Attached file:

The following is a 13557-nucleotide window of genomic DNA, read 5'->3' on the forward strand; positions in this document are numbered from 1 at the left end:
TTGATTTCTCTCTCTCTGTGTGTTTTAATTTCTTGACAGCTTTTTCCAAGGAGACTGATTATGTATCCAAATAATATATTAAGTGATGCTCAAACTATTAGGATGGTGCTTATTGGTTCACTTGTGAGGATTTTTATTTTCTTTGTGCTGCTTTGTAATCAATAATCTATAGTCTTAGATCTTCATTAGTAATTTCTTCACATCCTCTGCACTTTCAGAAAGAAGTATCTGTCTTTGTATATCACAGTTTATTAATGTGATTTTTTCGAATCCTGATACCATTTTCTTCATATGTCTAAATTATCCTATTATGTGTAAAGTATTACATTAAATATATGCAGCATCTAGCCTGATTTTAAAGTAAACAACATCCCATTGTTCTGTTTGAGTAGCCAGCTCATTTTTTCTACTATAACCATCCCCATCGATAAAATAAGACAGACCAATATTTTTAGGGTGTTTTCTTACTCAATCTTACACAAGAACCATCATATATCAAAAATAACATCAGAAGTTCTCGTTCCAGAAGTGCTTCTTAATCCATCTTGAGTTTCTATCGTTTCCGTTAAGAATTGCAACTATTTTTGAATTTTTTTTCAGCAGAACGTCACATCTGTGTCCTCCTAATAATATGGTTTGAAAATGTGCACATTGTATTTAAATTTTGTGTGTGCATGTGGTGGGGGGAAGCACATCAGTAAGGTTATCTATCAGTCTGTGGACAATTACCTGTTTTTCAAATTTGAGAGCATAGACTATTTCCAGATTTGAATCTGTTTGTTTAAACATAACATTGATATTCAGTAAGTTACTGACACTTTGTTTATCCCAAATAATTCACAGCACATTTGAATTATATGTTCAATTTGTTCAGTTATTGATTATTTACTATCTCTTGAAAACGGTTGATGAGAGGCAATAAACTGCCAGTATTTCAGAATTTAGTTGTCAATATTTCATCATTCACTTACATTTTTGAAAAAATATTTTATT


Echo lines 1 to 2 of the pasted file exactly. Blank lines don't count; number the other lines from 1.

The following is a 13557-nucleotide window of genomic DNA, read 5'->3' on the forward strand; positions in this document are numbered from 1 at the left end:
TTGATTTCTCTCTCTCTGTGTGTTTTAATTTCTTGACAGCTTTTTCCAAGGAGACTGATTATGTATCCAAATAATATATTAAGTGATGCTCAAACTATTAGGATGGTGCTTATTGGTTCACTTGTGAGGATTTTTATTTTCTTTGTGCTGCTTTGTAATCAATAATCTATAGTCTTAGATCTTCATTAGTAATTTCTTCACATCCTCTGCACTTTCAGAAAGAAGTATCTGTCTTTGTATATCACAGTTTATTAATGTGATTTTTTCGAATCCTGATACCATTTTCTTCATATGTCTAAATTATCCTATTATGTGTAAAGTATTACATTAAATATATGCAGCATCTAGCCTGATTTTAAAGTAAACAACATCCCATTGTTCTGTTTGAGTAGCCAGCTCATTTTTTCTACTATAACCATCCCCATCGATAAAATAAGACAGACCAATATTTTTAGGGTGTTTTCTTACTCAATCTTACACAAGAACCATCATATATCAAAAATAACATCAGAAGTTCTCGTTCCAGAAGTGCTTCTTAATCCATCTTGAGTTTCTATCGTTTCCGTTAAGAATTGCAACTATTTTTGAATTTTTTTTCAGCAGAACGTCACATCTGTGTCCTCCTAATAATATGGTTTGAAAATGTGCACATTGTATTTAAATTTTGTGTGTGCATGTGGTGGGGGGAAGCACATCAGTAAGGTTATCTATCAGTCTGTGGACAATTACCTGTTTTTCAAATTTGAGAGCATAGACTATTTCCAGATTTGAATCTGTTTGTTTAAACATAACATTGATATTCAGTAAGTTACTGACACTTTGTTTATCCCAAATAATTCACAGCACATTTGAATTATATGTTCAATTTGTTCAGTTATTGATTATTTACTATCTCTTGAAAACGGTTGATGAGAGGCAATAAACTGCCAGTATTTCAGAATTTAGTTGTCAATATTTCATCATTCACTTACATTTTTGAAAAAATATTTTATT